WRITTEN BY: CAROLYN MULLIN
Small-to medium-sized enterprises (SMEs) in Niagara know that to stay competitive they sometimes need to keep innovating, to keep pushing themselves to the next level.
Problem is, as SMEs, with a handful of employees, they are busy running their day-to-day operations, producing their current product or service, without the time or resources to put to their next big idea.
Niagara College’s Research & Innovation (R&I) division offers SMEs a way to go beyond big dreams to find a focused reality of innovation. Thanks to provincial and federal funding, R&I exists to provide innovative, real-world solutions for businesses, primarily in the agri-food and manufacturing sectors, in areas such as product or prototype development, or process improvement in existing operations.
In other words, R&I equals R&D.
But more than that, R&I is able to put students and faculty to work on projects that address fundamental business challenges for Niagara’s SMEs, such as market studies, digital technology adaptation, competitive analysis, or even how to introduce artificial intelligence (AI) or Internet of Things (IoT) technologies – adding computing devices to everyday objects.
The connectivity of IoT and the related automation play an increasingly vital role for a surprising number of businesses in diverse sectors. For example, recent industry partner ParemTech came to Niagara College to partner on a project to enhance the functionality of a smart device alerting customers to the water level in cisterns. ParemTech developed the IoT device, which reports that water level to a customer’s computer or smartphone in real time, while the college team, including computer programming students, improved the experience so that the customer’s water levels could also be shared immediately with water delivery companies and property managers.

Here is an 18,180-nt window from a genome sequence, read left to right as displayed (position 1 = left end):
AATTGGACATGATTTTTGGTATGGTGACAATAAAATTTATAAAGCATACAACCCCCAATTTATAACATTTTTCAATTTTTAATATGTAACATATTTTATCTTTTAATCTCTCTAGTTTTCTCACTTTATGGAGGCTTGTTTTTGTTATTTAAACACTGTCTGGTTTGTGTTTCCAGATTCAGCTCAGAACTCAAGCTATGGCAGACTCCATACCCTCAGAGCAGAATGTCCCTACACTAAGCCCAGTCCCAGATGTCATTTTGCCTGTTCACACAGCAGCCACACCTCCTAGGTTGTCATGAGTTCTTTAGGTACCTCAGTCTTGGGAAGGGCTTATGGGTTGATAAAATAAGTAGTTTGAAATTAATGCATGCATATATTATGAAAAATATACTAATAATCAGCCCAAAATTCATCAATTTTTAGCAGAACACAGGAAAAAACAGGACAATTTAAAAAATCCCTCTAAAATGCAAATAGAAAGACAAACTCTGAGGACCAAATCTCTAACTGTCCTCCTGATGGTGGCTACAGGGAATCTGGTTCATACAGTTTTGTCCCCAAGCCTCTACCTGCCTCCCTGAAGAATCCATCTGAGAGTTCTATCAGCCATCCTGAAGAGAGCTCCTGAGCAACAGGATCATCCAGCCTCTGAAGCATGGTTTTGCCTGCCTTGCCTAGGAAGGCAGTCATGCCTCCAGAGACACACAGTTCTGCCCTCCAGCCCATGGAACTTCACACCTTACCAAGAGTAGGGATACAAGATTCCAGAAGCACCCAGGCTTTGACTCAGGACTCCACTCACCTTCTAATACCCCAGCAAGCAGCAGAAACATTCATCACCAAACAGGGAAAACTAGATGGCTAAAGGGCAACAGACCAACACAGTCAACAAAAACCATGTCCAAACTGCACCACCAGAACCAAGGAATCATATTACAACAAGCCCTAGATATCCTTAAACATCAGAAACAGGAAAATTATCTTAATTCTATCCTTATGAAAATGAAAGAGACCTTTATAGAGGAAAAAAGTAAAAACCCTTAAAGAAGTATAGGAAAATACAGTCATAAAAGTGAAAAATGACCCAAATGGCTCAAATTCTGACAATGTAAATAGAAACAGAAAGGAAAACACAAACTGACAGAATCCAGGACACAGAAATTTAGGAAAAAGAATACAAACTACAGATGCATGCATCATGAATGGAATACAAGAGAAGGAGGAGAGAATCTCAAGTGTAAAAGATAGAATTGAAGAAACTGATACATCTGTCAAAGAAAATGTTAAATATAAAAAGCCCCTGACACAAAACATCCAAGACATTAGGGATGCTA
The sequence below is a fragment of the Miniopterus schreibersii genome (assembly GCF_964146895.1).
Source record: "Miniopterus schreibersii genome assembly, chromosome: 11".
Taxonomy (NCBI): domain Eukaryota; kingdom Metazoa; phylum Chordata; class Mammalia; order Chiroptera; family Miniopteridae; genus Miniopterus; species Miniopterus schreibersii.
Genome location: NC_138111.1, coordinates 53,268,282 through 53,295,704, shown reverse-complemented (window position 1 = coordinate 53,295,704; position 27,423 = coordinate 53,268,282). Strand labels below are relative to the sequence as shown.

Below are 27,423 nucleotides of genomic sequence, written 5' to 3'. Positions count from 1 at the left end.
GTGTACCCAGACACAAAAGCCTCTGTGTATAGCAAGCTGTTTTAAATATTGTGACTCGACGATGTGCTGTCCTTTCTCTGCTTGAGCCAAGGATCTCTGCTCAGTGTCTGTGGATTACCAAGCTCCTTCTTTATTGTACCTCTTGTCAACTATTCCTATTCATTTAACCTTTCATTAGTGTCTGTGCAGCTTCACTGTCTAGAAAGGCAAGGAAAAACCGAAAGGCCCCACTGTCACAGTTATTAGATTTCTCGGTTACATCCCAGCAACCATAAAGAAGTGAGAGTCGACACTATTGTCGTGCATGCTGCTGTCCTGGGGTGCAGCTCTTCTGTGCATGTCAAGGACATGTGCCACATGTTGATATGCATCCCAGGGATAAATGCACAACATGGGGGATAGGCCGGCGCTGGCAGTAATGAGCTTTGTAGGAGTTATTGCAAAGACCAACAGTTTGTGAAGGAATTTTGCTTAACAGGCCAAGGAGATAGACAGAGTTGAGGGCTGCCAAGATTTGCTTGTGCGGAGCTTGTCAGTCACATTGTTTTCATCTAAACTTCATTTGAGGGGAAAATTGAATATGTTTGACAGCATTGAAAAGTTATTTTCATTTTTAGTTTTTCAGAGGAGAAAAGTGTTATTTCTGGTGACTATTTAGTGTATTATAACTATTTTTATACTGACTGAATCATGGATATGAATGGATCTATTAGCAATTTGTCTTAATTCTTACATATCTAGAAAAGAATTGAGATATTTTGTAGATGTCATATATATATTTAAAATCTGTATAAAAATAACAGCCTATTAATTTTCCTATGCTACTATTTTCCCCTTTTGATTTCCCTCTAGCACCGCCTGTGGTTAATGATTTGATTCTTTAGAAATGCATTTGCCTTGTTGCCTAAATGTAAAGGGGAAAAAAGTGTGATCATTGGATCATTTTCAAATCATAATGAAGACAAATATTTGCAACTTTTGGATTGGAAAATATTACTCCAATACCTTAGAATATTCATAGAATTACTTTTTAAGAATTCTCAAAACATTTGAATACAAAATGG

For those in the advanced manufacturing sector, IoT investments have been made in printed circuit board design and surface mount technology fabrication equipment, as well as prototyping microcontrollers, sensors, and interface electronics.
The research labs are also equipped with Google and Alexa smart speakers to add industry standard voice control. Laser scanning, Computer Aided Design, and CNC machining facilities are available to design enclosures and create custom mechatronic attachments needed for product development.
In the health-care field, Niagara College worked with Studio 1 Labs to develop an intuitive, aesthetically pleasing user interface for the company’s fabric-sensing technology, that measures a patient’s vital signs, which is viewable either by a monitor next to a patient’s bed, or remotely through a centralized system. The patent-pending intelligent bedsheet has sensors embedded within it, saving the patient from wearing wired sensors.
While these amazing innovations unfold, students from programs such as mechanical engineering, electrical engineering, and computer programming are gaining experience working with real-world companies on real deadlines and within real budgets.
What happens when they graduate? They are already skilled, experienced workers ready to be employed by you.
For more information on how Niagara College’s Research & Innovation division can become your innovation partner, visit ncinnovation.ca, or contact Elizabeth Best, Business Development Coordinator, at firstname.lastname@example.org, or 905-641-2252, ext. 4287.
Carolyn Mullin is the Manager, Business Development & Strategic Partnerships, with Niagara College’s award-winning Research & Innovation division. Carolyn has been working in applied research with Niagara College for 6.5 years, most of that time helping the division tell its amazing stories of success bringing together industry with teams of faculty, researchers, students and/or graduates.
LinkedIn: Niagara College Research & Innovation
This article originally appeared in Business Link Niagara.